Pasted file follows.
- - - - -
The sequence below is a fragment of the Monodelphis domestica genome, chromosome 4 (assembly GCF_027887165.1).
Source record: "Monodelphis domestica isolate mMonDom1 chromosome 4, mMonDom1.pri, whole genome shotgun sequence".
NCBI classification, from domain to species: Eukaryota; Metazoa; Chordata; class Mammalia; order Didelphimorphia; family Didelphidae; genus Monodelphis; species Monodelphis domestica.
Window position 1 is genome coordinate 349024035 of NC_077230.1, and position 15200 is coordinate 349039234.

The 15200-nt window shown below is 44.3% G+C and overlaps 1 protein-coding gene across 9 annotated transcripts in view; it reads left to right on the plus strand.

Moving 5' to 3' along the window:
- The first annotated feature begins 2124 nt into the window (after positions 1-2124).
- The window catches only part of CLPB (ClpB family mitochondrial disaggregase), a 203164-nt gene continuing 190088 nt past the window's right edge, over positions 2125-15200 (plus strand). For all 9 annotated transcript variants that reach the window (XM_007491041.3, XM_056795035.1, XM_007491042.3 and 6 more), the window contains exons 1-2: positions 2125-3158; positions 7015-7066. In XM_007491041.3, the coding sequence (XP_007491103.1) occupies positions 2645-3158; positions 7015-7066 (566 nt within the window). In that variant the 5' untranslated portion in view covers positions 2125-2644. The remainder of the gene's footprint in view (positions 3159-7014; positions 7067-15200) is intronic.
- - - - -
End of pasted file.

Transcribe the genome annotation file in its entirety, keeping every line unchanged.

The sequence below is a fragment of the Monodelphis domestica genome, chromosome 4 (assembly GCF_027887165.1).
Source record: "Monodelphis domestica isolate mMonDom1 chromosome 4, mMonDom1.pri, whole genome shotgun sequence".
NCBI classification, from domain to species: Eukaryota; Metazoa; Chordata; class Mammalia; order Didelphimorphia; family Didelphidae; genus Monodelphis; species Monodelphis domestica.
Window position 1 is genome coordinate 349024035 of NC_077230.1, and position 15200 is coordinate 349039234.

The 15200-nt window shown below is 44.3% G+C and overlaps 1 protein-coding gene across 9 annotated transcripts in view; it reads left to right on the plus strand.

Moving 5' to 3' along the window:
- The first annotated feature begins 2124 nt into the window (after positions 1-2124).
- The window catches only part of CLPB (ClpB family mitochondrial disaggregase), a 203164-nt gene continuing 190088 nt past the window's right edge, over positions 2125-15200 (plus strand). For all 9 annotated transcript variants that reach the window (XM_007491041.3, XM_056795035.1, XM_007491042.3 and 6 more), the window contains exons 1-2: positions 2125-3158; positions 7015-7066. In XM_007491041.3, the coding sequence (XP_007491103.1) occupies positions 2645-3158; positions 7015-7066 (566 nt within the window). In that variant the 5' untranslated portion in view covers positions 2125-2644. The remainder of the gene's footprint in view (positions 3159-7014; positions 7067-15200) is intronic.